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Bars Linked To Coronavirus Spread Across Illinois, State Officials Say After City Defends Indoor Service

City officials have been criticized by residents who say they're sending mixed messages by allowing residents to gather inside bars, around strangers, while telling them not see groups of family and friends at home.

Maurice Nix, a 25-year regular at The Green Mill, visits the bar on the first day of Phase Four of reopening on Friday, June 26.
Colin Boyle/Block Club Chicago
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CHICAGO — Bars are causing significant spread of coronavirus throughout Illinois, which is seeing a second wave of cases, Gov. JB Pritzker said Tuesday.

Pritzker’s comments came just a day after Mayor Lori Lightfoot and Dr. Allison Arwady, head of the Chicago Department of Public Health, defended the city’s decision to keep allowing indoor service at bars as Chicago sees a skyrocketing number of new cases.

Being indoors at a bar is considered by experts to be among the riskiest actions during the COVID-19 pandemic. Over the summer, Lightfoot kept bars closed for longer than restaurants and put tighter restrictions on them, saying it was because they weren’t as safe since people could become intoxicated, let down their guard and not take safety precautions.

Now, though, city officials are saying bars aren’t causing that much spread in Chicago.

Bars and restaurants have “by and large done a very good job” of following the city’s health rules, Arwady said at a Monday news conference, and “where we are seeing spread is not the places that we regulate as a city, by and large.”

RELATED: Not Following Mask, Social Distancing Rules The Most Common Reasons Businesses Are Getting In Trouble, City Says

Lightfoot and Arwady said Chicago’s new wave of cases is instead being fueled by people gathering and letting down their guard in small groups. About two-thirds of Chicagoans who got COVID-19 said they got it from someone they know, like a family member, friend or coworker — and three out of four of those close interactions took place at home, according to the city.

But Lightfoot has been criticized by residents who said the city is sending mixed messages by allowing residents to drink and gather inside bars, around strangers, while telling them not see groups of family and friends at home.

In contrast, Pritzker and Dr. Ngozi Ezike, head of the Illinois Department of Public Health, said the state’s contact tracers have found bars and restaurants are among the most common places where Illinoisans with coronavirus think they might have been exposed.

“There are pages and pages and pages of studies from around the world, from around the United States, not to mention articles” that highlight the risks of indoor service at bars, Pritzker said. “I mean, we’re literally talking about piles of these studies that show that bars and restaurants are spreading locations, significant spreading locations.”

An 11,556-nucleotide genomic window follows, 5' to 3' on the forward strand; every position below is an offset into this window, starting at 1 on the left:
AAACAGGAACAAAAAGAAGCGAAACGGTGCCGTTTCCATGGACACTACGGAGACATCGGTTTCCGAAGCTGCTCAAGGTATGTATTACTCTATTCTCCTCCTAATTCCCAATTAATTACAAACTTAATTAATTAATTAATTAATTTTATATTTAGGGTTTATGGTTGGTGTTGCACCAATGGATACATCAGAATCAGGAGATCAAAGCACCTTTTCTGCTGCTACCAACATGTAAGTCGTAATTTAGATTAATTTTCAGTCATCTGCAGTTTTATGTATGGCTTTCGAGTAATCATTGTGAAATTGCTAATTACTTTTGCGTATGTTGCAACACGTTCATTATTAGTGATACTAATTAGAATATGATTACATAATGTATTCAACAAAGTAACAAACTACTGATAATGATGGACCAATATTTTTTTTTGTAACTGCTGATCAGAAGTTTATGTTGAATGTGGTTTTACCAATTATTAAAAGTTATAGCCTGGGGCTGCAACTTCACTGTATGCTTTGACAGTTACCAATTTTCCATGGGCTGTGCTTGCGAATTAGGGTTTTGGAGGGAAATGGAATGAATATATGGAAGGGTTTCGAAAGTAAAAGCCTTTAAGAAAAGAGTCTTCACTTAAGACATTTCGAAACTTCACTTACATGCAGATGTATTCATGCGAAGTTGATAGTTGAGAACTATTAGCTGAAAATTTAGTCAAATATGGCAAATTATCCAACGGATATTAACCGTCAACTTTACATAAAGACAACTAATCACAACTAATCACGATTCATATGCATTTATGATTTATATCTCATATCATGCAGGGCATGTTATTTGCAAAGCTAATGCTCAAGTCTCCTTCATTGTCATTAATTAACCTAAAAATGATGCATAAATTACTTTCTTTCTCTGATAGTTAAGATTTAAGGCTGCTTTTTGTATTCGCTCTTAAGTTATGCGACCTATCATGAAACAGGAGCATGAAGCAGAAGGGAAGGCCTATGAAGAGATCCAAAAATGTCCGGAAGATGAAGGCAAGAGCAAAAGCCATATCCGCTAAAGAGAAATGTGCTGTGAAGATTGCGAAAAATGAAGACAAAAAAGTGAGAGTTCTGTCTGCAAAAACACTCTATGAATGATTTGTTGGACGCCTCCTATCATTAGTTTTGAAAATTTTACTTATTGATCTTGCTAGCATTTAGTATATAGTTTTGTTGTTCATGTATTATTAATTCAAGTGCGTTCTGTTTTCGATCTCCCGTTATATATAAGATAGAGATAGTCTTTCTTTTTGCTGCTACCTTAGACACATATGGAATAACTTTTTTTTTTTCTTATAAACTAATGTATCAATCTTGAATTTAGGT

Ezike said the state’s contact tracers ask people with confirmed cases of coronavirus where they might have been exposed to the virus and where they went while unknowingly sick, potentially exposing others. The top three answers are people’s workplaces, school and bars and restaurants, she said.

Because bars can create more potential for spread, the state bans indoor bar service in regions where coronavirus is surging — and those restrictions have helped drive down spread, Pritzker said.

Those restrictions haven’t yet been applied to Chicago, which is faring better then most of the rest of Illinois amid the second wave of COVID-19.

But Pritzker announced Tuesday those restrictions, among others, will go in place in Will, Kankakee, Kane and DuPage counties starting Friday, as their positivity rates have risen above 8 percent.

And Pritzker did say that Illinois as a whole is also seeing significant spread through small gatherings.

“It is also true, though, and I want to commend Dr. Arwady for saying, as she did, that private gatherings are another major spreading opportunity for the virus, something that we all need to be very, very careful about,” Pritzker said. “It’s not so much your own family that you’re living in your own pod with every day as it is when you’re inviting either other family that don’t live with you [or] friends over.”

People can lower the risk of spread by wearing masks and keeping 6 feet of distance, especially if they don’t know if someone is COVID-free, Pritzker said.

Block Club Chicago’s coronavirus coverage is free for all readers. Block Club is an independent, 501(c)(3), journalist-run newsroom.

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